There isn't any doubt that Arrow Season 3 was quite divisive among fans. It ended on a sour note and a lot of the worst moments in this season assessment come directly from the finale.
While it's hard to escape the worst of the season, there were also bright spots. Funnily enough, those very bright spots are just as highly debated as the weak spots others argue.
It will be interesting to see if another season will bring the many facets of fans together to a more agreeable place on Season 3.
In the meantime, take a look at what we've put together for best and worst episodes, character developments, plot devices and some other fun categories like WTF moment, character that's gotta go, shocking death and servicing the fangasm.
Let the battle commence!
Best Episode: Canaries
Best Episode: Only one episode earned a 5-star rating this season, and it was Arrow Season 3 Episode 13
, "Canaries." What made it so good? The focus on siblings and love.
Although she only came back through a drug-induced haze, Sara was as real to Laurel as she needed to be to thrust Laurel out of her funk and onto her own path as Black Canary. Oliver also revealed his alter ego to Thea, which was surprisingly well received. Felicity got her mojo back and rallied the troops after a less-than-stellar run following Oliver's death and was the one who urged Laurel not to follow in Sara's footsteps, but to be herself. It felt like everything was back on track.
Worst Episode: My Name is Oliver Queen
Worst Episode: I hate to beat a dead horse, but Arrow Season 3 Episode 23
, "My Name is Oliver Queen," certainly fit the bill as worst episode. It was a close call, really between that and Arrow Season 3 Episode 14
, "The Return." Both stumbled out of the gate and never recovered. "The Return" brought back a beloved bad guy in Slade Wilson, but only as another worthless pawn for Malcolm Merlyn.
"My Name is Oliver Queen," on the other hand, was a wasted opportunity to redeem a lackluster season.
The only inkling of hope comes from a commenter who suggested that Malcolm as the new Ra's al Ghul is still part of a plan because it seemed to him that Nyssa was in on the gag. Here's hoping he's right.
The best thing to say about it was it meant Season 3 was over and we could now look forward to wiping the slate clean for another go.
WTF Moment: Felicity Flies in the Exo-Suit
WTF Moment: There were so, so many, but we didn't have to stray from the finale to find Felicity in the ATOM exo-suit, flying as if it was the most natural thing in the world. Not only did she originally intend for Ray to foresake all of the people of Starling City to save Oliver, "But, Oliver!," but then she donned a suit clearly made to order for a man almost twice her height and flew it like a champ.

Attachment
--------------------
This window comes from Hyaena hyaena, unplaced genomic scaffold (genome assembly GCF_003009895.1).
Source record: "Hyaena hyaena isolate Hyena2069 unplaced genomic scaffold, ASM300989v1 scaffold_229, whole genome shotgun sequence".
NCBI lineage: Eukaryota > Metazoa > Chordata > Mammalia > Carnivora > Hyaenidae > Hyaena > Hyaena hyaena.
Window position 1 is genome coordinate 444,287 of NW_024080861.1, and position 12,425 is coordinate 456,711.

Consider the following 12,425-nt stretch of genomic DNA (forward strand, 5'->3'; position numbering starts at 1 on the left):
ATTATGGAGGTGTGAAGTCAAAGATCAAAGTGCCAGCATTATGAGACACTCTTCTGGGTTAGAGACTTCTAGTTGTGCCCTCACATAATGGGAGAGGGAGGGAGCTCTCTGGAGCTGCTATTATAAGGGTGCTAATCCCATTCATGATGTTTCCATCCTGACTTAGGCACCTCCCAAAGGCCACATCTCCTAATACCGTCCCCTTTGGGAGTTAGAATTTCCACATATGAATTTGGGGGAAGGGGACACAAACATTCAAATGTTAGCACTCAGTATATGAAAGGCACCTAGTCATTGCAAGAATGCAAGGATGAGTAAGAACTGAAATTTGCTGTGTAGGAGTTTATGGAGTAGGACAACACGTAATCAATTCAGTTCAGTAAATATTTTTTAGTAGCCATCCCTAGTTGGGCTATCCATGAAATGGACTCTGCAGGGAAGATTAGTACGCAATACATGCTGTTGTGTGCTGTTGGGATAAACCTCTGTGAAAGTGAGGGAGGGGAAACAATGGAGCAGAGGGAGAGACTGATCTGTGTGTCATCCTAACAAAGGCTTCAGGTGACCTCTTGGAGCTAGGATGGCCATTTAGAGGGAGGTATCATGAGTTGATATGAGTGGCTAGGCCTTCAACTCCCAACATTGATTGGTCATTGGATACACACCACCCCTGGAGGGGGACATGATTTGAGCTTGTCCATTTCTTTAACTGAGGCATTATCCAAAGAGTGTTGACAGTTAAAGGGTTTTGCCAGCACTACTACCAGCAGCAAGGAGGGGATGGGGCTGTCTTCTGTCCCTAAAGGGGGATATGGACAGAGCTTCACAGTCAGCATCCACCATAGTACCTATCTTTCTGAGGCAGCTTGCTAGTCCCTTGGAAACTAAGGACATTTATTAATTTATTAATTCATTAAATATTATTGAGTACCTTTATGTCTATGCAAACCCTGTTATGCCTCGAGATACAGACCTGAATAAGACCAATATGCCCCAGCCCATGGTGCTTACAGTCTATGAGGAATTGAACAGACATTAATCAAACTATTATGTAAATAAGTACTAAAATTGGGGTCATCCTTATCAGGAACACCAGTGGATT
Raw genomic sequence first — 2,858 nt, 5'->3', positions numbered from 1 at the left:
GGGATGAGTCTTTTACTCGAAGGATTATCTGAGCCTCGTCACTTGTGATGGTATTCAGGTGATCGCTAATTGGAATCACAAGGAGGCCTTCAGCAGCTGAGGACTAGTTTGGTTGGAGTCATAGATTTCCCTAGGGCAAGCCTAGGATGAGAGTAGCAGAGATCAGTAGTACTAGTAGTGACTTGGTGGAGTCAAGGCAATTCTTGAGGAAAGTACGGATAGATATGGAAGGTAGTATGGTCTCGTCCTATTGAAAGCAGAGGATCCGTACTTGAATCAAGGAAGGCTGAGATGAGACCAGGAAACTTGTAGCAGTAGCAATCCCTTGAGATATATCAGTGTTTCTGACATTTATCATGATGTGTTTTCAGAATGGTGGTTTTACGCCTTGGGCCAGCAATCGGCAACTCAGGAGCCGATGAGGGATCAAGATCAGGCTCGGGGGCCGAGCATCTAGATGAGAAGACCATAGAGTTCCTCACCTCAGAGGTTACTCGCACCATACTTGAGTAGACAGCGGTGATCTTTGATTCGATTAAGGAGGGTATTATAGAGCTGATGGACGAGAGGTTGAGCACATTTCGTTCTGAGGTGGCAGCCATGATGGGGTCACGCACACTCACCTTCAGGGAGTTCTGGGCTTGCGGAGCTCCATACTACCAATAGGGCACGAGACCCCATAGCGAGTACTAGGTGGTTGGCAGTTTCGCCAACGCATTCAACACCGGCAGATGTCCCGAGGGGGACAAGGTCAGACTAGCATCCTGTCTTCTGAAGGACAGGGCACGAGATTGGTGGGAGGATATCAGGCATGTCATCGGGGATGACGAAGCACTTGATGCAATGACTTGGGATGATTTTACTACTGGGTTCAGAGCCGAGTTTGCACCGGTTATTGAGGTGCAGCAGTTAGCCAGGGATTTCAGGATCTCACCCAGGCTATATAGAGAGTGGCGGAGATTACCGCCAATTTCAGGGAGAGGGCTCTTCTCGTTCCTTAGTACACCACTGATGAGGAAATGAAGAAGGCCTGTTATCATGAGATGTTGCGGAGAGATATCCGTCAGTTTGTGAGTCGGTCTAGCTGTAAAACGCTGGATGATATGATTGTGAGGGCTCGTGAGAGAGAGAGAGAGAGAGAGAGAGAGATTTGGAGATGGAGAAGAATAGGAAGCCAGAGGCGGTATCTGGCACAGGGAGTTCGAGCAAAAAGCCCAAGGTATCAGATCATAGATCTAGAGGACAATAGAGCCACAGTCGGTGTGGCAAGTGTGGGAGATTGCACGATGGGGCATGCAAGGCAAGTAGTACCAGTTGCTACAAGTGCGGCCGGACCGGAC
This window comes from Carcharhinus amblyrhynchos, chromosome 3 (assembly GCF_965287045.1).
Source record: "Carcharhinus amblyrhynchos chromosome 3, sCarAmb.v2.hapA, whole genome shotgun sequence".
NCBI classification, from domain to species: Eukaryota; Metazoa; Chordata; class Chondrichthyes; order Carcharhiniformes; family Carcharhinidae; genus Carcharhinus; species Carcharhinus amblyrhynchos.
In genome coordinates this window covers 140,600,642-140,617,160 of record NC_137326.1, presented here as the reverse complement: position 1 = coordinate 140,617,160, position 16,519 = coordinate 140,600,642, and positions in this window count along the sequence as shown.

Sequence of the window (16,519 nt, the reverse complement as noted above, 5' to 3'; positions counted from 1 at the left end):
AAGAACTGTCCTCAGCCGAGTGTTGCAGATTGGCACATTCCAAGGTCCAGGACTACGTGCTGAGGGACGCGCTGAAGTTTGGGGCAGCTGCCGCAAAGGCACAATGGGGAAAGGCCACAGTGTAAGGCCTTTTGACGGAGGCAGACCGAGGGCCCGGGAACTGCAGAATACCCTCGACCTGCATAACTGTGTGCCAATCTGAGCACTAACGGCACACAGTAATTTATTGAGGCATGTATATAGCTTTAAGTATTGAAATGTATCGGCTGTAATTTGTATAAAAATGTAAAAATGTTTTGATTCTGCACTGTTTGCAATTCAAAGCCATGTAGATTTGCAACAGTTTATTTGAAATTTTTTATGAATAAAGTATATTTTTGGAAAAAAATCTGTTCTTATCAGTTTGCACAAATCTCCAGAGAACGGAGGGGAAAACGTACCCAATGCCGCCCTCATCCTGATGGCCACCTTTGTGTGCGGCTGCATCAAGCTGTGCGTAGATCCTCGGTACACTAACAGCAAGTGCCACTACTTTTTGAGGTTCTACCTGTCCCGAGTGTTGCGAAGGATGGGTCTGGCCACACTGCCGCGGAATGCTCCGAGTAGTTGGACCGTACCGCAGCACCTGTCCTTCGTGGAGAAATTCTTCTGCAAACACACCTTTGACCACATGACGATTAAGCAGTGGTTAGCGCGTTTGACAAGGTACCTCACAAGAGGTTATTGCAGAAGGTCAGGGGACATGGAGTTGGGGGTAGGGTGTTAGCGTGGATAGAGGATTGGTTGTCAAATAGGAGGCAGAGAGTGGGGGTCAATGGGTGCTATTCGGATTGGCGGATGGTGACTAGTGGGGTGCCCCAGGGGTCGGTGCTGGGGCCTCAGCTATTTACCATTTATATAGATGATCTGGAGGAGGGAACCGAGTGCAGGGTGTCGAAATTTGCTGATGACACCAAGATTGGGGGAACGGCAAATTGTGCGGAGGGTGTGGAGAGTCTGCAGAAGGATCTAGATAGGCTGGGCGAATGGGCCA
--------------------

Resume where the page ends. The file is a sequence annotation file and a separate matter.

Arguments for this ludicrous scene have included Ray taking precious time away from finding a cure for the bioweapon to manually fly the suit from the new Arrow lair for Felicity. If he was going to do that, why not fly it himself? Another was that Felicity helped build it, so she should know how to use it just fine. A lot of people help build airplanes, but that doesn't mean they can fly them.
While these goofy moments can be easily overlooked on sister show, The Flash, it cannot be done here on Arrow, which as been grounded in reality for most of it's run. The show takes itself too seriously for whimsy to flutter in and out.
Best Character Development: Thea Queen
Best Character Development: Thea Queen has really come a long way from the girl we first met. Even though she had a little fashion faux paux midway through the season, her struggles against her father and her eventual acceptance of her fate as a warrior were amazing. She's the one person who allowed herself to feel fear and question her identity without whining about it. That she's the youngest person we focus on says a lot for her character.
Despite the fact she was forced to kill Sara and never knew about it, she was willing to sacrifice herself to atone. When Nyssa forgave her, she decided to fight against the forces of evil, even if that meant turning against her own brother. The writing for Thea Queen gives me hope that the team behind Arrow and our other DC comics franchises have some clue how to write for female characters, after all.
Worst Character Development: Felicity Smoak
Worst Character Development: Speaking of that great writing for Thea Queen, let's chat about the terrible writing for Felicity Smoak this season. Even her own episode, Arrow Season 3 Episode 5
, "The Secret Origin of Felicity Smoak," didn't offer up a decent backstory for Felicity, but instead introduced her mother, Donna (which was a decent alternative, don't get me wrong).
Felicity has been written as strong and uplifting (of everyone) one moment and incapable of standing tall the next, making once faithful fans question their devotion to the character. Once steadfast in her belief of Oliver, she was quick to doubt him on more than one occasion with very little evidence to sway her. If it was drama they were going for, it played more like teenage angst. We want our girl back.